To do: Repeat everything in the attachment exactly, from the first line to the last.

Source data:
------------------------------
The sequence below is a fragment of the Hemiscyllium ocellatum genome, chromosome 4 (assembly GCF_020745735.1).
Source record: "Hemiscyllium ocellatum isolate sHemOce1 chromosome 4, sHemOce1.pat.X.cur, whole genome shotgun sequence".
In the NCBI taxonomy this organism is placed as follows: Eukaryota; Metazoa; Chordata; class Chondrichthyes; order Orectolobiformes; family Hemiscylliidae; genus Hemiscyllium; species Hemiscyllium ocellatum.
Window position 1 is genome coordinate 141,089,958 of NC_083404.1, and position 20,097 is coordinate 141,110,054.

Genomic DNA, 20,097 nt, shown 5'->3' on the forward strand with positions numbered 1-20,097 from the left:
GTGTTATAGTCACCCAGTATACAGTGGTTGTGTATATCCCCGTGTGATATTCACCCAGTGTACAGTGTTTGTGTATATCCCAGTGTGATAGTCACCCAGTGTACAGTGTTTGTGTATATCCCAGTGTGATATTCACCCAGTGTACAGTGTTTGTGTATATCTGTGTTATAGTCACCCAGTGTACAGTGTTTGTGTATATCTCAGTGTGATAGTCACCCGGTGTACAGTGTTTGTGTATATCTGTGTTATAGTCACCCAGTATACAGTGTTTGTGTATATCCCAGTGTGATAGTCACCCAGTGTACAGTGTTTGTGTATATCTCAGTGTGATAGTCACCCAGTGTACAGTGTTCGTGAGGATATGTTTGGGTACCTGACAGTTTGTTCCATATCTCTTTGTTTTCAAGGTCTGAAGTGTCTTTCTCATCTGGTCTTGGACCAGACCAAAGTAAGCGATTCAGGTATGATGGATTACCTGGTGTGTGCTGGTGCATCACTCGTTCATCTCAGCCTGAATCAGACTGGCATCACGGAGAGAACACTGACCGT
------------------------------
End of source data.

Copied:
The sequence below is a fragment of the Hemiscyllium ocellatum genome, chromosome 4 (assembly GCF_020745735.1).
Source record: "Hemiscyllium ocellatum isolate sHemOce1 chromosome 4, sHemOce1.pat.X.cur, whole genome shotgun sequence".
In the NCBI taxonomy this organism is placed as follows: Eukaryota; Metazoa; Chordata; class Chondrichthyes; order Orectolobiformes; family Hemiscylliidae; genus Hemiscyllium; species Hemiscyllium ocellatum.
Window position 1 is genome coordinate 141,089,958 of NC_083404.1, and position 20,097 is coordinate 141,110,054.

Genomic DNA, 20,097 nt, shown 5'->3' on the forward strand with positions numbered 1-20,097 from the left:
GTGTTATAGTCACCCAGTATACAGTGGTTGTGTATATCCCCGTGTGATATTCACCCAGTGTACAGTGTTTGTGTATATCCCAGTGTGATAGTCACCCAGTGTACAGTGTTTGTGTATATCCCAGTGTGATATTCACCCAGTGTACAGTGTTTGTGTATATCTGTGTTATAGTCACCCAGTGTACAGTGTTTGTGTATATCTCAGTGTGATAGTCACCCGGTGTACAGTGTTTGTGTATATCTGTGTTATAGTCACCCAGTATACAGTGTTTGTGTATATCCCAGTGTGATAGTCACCCAGTGTACAGTGTTTGTGTATATCTCAGTGTGATAGTCACCCAGTGTACAGTGTTCGTGAGGATATGTTTGGGTACCTGACAGTTTGTTCCATATCTCTTTGTTTTCAAGGTCTGAAGTGTCTTTCTCATCTGGTCTTGGACCAGACCAAAGTAAGCGATTCAGGTATGATGGATTACCTGGTGTGTGCTGGTGCATCACTCGTTCATCTCAGCCTGAATCAGACTGGCATCACGGAGAGAACACTGACCGT